Election 2012: School candidates ponder if tax increases are needed for East Providence facilities
EAST PROVIDENCE — The East Providence Post and eastbayri.com concludes coverage of the 2012 School Committee campaign with one final question to the those candidates running in contested elections on Nov. 6.
The Post: Would you be willing to urge the City Council/Budget Commission to increase taxes in order to either repair or replace the city’s crumbling school facilities?
ELIZABETH CLUPNY: “No, I am not willing to urge the City Council/Budget Commission to increase taxes in order to either repair or replace the City’s school facilities. The taxpaying citizens of East Providence are already very heavily burdened by taxes (federal, state, local). This burden is made worse by the bad economy, especially for those who have lost jobs, face reduced hours, or (for those in construction related industries) find it hard to get contract work. This is not the time to raise taxes. When times are bad, individuals and families adjust their budgets and lifestyles in order to live within their means. Government must do the same, particularly as the government’s income is derived from the taxpayer. Until the economy improves, and/or other sources of funding become available, the school system will have to find ways to make its existing facilities serve the purpose for which they are designed.
“While I’m on the subject, I will also oppose any effort to extract additional funds from the City through the use of Caruolo Act legal actions (wherein the School Committee would sue the City Council for additional revenues). I believe that such methods not only usurp the City’s appropriating authority’s designated function, but also subverts its efforts to balance the city’s finances. Thus Caruolo actions are contrary to the interests of the citizens of East Providence, whether or not the School Committee has satisfied the legal prerequisites to sustain a successful Caruolo action or not.”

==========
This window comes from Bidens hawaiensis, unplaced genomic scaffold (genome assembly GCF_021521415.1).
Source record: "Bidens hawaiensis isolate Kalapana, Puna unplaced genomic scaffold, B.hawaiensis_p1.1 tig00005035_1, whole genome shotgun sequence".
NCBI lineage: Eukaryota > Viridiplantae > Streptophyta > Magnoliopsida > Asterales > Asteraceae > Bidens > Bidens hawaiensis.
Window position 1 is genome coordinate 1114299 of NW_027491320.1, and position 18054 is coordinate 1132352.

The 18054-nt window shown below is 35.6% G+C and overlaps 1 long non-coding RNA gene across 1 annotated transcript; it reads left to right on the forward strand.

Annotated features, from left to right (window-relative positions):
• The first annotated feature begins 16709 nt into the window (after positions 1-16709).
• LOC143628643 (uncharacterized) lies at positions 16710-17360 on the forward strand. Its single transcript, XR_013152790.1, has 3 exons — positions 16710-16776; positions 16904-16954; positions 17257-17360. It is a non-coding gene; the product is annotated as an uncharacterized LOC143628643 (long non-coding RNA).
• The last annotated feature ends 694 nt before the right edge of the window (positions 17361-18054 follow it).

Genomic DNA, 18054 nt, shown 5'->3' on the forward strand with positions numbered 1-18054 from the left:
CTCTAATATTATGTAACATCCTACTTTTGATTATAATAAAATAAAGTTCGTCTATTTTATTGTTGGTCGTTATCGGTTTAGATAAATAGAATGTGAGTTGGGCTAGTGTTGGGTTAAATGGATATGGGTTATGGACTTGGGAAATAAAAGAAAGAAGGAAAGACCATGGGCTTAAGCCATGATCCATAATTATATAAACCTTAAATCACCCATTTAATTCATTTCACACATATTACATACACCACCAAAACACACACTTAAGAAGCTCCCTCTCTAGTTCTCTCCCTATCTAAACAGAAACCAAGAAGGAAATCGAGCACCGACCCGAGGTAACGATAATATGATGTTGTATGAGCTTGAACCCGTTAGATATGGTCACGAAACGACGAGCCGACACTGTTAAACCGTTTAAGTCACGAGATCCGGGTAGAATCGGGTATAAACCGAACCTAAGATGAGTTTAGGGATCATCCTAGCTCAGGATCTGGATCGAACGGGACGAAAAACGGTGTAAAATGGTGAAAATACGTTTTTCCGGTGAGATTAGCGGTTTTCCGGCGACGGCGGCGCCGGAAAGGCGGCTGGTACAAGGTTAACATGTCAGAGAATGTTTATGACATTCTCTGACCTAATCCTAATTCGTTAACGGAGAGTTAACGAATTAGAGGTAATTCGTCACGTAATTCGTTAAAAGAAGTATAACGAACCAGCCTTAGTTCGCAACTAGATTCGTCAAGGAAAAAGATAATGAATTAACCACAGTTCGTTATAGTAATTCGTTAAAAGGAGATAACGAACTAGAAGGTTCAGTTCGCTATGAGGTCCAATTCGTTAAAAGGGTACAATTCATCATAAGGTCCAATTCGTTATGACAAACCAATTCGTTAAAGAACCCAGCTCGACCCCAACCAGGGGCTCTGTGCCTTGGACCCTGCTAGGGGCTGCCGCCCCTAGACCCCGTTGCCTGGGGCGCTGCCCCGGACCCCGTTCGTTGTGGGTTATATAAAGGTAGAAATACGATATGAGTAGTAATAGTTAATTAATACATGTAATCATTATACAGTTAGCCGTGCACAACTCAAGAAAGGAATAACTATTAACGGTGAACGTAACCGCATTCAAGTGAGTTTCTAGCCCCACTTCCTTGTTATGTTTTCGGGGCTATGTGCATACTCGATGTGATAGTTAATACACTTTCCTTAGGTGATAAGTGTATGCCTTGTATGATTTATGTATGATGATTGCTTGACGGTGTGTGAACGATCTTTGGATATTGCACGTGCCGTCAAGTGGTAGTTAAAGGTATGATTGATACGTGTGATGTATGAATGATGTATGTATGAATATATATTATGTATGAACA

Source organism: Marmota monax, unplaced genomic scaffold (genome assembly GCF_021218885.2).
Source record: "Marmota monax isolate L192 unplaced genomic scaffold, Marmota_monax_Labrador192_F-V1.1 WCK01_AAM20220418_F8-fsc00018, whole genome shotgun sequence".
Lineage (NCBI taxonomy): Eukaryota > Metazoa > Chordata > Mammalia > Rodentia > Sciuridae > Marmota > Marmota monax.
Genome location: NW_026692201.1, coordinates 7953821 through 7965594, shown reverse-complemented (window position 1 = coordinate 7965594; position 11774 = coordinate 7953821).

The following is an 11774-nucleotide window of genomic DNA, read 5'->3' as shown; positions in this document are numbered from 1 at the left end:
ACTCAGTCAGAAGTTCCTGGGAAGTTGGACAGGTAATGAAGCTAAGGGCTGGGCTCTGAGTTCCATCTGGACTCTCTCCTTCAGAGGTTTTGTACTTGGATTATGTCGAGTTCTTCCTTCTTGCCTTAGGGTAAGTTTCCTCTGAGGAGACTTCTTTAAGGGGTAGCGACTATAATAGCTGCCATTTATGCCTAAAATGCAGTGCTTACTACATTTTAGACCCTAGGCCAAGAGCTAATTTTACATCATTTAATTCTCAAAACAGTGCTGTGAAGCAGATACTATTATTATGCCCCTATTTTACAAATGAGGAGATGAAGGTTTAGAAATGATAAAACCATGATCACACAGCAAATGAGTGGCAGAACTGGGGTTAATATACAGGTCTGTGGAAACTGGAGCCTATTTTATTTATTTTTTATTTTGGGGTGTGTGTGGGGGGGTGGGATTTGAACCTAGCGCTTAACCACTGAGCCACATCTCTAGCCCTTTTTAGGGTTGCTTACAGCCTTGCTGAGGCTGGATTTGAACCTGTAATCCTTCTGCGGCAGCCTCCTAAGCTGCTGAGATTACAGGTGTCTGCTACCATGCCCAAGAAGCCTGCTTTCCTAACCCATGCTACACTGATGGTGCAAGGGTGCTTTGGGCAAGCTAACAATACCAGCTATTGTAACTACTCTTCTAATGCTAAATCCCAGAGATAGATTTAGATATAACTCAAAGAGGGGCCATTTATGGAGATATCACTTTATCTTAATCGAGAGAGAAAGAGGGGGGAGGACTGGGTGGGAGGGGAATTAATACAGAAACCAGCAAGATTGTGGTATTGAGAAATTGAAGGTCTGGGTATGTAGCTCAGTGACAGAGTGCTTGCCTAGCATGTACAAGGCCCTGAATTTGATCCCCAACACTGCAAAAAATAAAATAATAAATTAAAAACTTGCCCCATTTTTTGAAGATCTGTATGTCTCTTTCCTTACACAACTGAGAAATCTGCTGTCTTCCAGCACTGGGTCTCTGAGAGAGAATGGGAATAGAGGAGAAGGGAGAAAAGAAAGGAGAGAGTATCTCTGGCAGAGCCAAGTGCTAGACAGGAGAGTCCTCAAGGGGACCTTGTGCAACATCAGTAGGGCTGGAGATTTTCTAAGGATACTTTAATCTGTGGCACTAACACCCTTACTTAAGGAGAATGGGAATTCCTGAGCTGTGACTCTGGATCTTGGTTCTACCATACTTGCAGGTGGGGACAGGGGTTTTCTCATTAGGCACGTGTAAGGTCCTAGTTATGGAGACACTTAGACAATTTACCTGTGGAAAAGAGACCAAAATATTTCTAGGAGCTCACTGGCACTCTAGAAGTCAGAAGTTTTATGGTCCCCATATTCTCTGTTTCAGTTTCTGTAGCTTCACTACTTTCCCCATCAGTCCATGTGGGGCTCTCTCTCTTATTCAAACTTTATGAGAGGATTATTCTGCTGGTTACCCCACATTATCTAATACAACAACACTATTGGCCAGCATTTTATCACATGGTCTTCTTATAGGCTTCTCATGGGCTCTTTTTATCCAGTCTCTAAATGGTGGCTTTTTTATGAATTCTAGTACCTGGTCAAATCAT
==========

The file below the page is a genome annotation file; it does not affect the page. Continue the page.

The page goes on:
BETTY J. DECRESCENZO: “Over the past year, my observation of the relationship between the School Committee and the City Council has, at times, been adversarial. As everyone knows, the School Department and/or School Committee does not have any means to generate public funds. They must rely on appropriations allocated from the City Council. The East Providence City Council has already informed the Budget Commission that the residents and taxpayers of this city do not want a tax increase.
“Likewise, over the past year, I have observed the process and manner in which the Budget Commission has reduced the deficit. I believe the members of the Budget Commission were very fortunate to have a dozen administrators walk away from this district so they could fill the holes with the turnover money of saved salaries and benefits. I have witnessed the Budget Commission with Michael O’Keefe at the helm make difficult decisions with partial or biased information. I have also heard Mr. O’Keefe make disparaging remarks about the School Committee, Politicians and Parents while he is at the same time lobbying for a new Veteran’s Home in Bristol because in his words, "The existing (Veteran’s) home is environmentally unsound. Maintenance is a nightmare. It’s old and dilapidated." Are we not experiencing the same problems with our school buildings? Perhaps, Mr. O’Keefe can also recommend in his five year plan putting some bond issues on the ballot to improve our infrastructure.